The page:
Upvaas (Fasting) According To Ayurveda

Published 2 months ago | 207 views

By Vignesh Devraj

fasting according to ayurveda, ayurveda and fasting, fasting benefits ayurveda

You might be someone going for a walk or switching to a whole-wheat toast on a hungry morning. You may be giving up your beloved caloric coffee and sugar-sweetened soda in an effort to control your weight. Craving constantly for some body positivity.

Most of us are somewhere digging through the diet charts and weight machines in between the rollercoaster of achieving our to-do lists for the day and the ongoing counsel of our dietician to get a handle on our eating problems.

Have you given fasting any thought? Fasting provides a wide range of health benefits that most of us are unaware of, therefore it is not the same as “starving oneself.”

It’s time for a sneak preview!

WHAT MAKES FASTING IMPORTANT TO OUR BODY ?

We are both overfed and undernourished in large numbers. The majority of the diet we consume is devoid of prana, which is the vital life force. The amount of processed foods, pesticides, fungicides, synthetic fertilizers, preservatives, and chemical additives that goes into our digestive system through the edibles we eat has increased tremendously.

Additionally, digestion suffers from overeating and bad meal choices. It is said you are not only what you eat, but according to Ayurveda; you are also what you digest.

When the bio-fire aka Agni is low for reasons like we mentioned above, instead of thoroughly digesting our meal, the body starts to produce and build up poisons, or Ama. Ama denotes “undigested food matter” in the literal sense which are considered to be the endotoxins.

Therefore, by fasting, we put our digestive system to rest and preserve energy. In order to sharpen our focus and calm our minds, it works similarly to how we turn to meditation. The energy of digestion can be directed in the right tracks by fasting.

AYURVEDIC FASTING: LET THE NATURE HELP YOU HEAL

To begin with cutting short on foods like sugars, commercial dairy products, refined carbohydrates, unhealthy fats like margarine, commercial meats, gluten, non-organic foods, processed foods, leftovers, frozen foods, junk foods, caffeine, and alcohol is a straight forward can be a brave and smart step in the fasting process.

Because the heaviness and the bloating sensation alongside ‘Ama’ (the endotoxin buildup) are common side effects of all of these food practices. It would be considered fast if you could skip one of these or more of these meal groups for an entire day and then do it several times over. One step forward and progress will follow. Also, it’s necessary to take into account one’s body constitution, present health issues if any, digestion, the presence of pollutants, and vitality before starting any form of fast.

THERE’S A WAY TO END THE FAST AS WELL ! HERE’S HOW ?

It’s crucial to hold off on starting a regular diet right away after breaking your fast. For example, the day after you successfully got through an all-day liquid fast, you can switch back with a small bite of fruit or a tiny quantity of hot cereal for breakfast, then to a simple-to-digest lunch.

It’s crucial to provide the same amount of time for preparation, the fast, and the break. Therefore, it would be beneficial to eat a lighter, cleaner diet for two days prior to starting a two-day pomegranate juice fast, and then take two days following to gradually find your way back to the solid food diet. If you don’t, you risk overworking your digestive system and doing more harm than good. So you should know the circle before you start with the trial.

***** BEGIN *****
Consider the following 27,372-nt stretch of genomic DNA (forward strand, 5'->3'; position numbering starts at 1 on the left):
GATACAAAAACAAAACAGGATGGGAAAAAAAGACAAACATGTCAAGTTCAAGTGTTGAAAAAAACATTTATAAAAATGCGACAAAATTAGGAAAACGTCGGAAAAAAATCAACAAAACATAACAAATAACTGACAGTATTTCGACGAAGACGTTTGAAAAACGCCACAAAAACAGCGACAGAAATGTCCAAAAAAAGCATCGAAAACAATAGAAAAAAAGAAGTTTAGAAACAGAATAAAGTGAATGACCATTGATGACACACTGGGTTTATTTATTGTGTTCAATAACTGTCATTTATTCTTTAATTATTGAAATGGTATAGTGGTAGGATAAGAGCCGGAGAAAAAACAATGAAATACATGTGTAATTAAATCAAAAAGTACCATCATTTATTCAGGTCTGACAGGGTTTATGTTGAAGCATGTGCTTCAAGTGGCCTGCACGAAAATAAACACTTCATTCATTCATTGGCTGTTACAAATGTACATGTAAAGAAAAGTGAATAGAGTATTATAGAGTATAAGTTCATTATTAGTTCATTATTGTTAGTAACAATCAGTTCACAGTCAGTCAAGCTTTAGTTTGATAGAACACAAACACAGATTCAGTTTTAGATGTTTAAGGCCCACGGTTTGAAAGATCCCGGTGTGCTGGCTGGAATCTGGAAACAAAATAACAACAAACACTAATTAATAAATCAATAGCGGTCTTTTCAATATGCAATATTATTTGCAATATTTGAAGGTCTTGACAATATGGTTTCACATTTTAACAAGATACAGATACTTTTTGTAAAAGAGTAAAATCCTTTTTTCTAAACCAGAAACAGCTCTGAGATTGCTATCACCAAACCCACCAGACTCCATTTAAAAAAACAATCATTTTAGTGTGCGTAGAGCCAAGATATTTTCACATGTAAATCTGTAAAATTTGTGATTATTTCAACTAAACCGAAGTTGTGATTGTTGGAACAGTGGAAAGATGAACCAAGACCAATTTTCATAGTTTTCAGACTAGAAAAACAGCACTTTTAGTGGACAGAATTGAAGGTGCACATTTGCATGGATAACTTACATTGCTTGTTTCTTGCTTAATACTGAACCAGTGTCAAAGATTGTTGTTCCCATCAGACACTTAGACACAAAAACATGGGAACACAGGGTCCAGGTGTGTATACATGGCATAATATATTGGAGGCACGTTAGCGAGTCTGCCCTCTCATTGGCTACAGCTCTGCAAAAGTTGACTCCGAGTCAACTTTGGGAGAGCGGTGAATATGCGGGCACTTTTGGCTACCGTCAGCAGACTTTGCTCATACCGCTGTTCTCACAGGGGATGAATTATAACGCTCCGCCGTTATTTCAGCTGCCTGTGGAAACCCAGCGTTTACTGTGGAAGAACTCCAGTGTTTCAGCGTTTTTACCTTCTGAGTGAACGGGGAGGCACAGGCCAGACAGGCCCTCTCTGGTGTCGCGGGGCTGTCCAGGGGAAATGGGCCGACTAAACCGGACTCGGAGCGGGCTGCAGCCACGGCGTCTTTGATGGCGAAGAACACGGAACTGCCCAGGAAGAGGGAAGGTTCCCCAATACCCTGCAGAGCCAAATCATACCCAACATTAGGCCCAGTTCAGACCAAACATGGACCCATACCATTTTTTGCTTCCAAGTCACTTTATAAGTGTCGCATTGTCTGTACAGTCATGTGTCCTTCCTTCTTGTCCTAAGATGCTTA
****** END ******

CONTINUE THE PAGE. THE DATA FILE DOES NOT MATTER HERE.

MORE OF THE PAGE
THE ROLE OF DOSHAS IN FASTING

Generally speaking, short, frequent fasts are advised by Ayurveda. This could imply once per day, once per week, once per month, or during the change of seasons. Extended fasting is typically not advised because it can impair digestion, cause a disconnection between the mind and body, and result in issues that could require months to heal. Nourishment and energy can be obtained by mono-fasting on simple, easily digestible foods like fruits, vegetables, juices, or the light and airy stew known as kitchari. This allows the digestive system to have its sweet time of rest and detoxify while also supplying simple nourishment.

NOW HERE’S WHEN NOT TO FAST

Fasting can be mildly draining for persons who are young, very old, pregnant, breastfeeding, menstruation, underweight, undernourished, have a chronic condition, or are menstruating due to their period. If you have a medical condition or are taking medication, talk to your doctor first.

LOOKING FOR BENEFITS OF FASTING

  • Fasting is a powerful approach to ignite the digestive fire once more and burn out any built-up pollutants.
  • Rate of metabolism is increased by fasting.
  • As fruits and readily digestible foods are permitted during a fast, it facilitates indulging in nutrient-rich cuisine.
  • Longevity and age delay are associated with fasting.
  • Fasting is particularly good at regulating blood sugar.
  • Fasting is effective in anti-inflammatory actions.
  • Blood pressure, cholesterol, diabetes, and weight are all managed by fasting. The four main threats to cardiovascular health.
  • It is well known that fasting lengthens life and slows ageing.
  • A fast can strengthen your immune system.
  • Fasting improves skin quality and reduces acne as well.

Remember that Ayurveda is a very individualized system and that it’s crucial to respect and appreciate your own particular strengths and struggles as you get ready to add fasting to your healing regimen. You will eventually develop an intuition for when your body needs to fast and rest. I hope that this helps you on your way to wholeness in the interim.

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